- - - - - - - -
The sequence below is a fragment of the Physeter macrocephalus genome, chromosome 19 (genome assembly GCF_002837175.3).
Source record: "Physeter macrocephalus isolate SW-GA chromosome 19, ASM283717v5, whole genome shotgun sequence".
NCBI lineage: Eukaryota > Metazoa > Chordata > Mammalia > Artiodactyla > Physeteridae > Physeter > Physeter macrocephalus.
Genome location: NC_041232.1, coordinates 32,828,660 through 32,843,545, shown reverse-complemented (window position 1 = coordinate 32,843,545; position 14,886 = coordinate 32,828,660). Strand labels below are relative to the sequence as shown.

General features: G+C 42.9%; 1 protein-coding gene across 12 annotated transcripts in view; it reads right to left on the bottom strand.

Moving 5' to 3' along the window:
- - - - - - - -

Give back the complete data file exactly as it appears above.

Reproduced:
The sequence below is a fragment of the Physeter macrocephalus genome, chromosome 19 (genome assembly GCF_002837175.3).
Source record: "Physeter macrocephalus isolate SW-GA chromosome 19, ASM283717v5, whole genome shotgun sequence".
NCBI lineage: Eukaryota > Metazoa > Chordata > Mammalia > Artiodactyla > Physeteridae > Physeter > Physeter macrocephalus.
Genome location: NC_041232.1, coordinates 32,828,660 through 32,843,545, shown reverse-complemented (window position 1 = coordinate 32,843,545; position 14,886 = coordinate 32,828,660). Strand labels below are relative to the sequence as shown.

General features: G+C 42.9%; 1 protein-coding gene across 12 annotated transcripts in view; it reads right to left on the bottom strand.

Moving 5' to 3' along the window: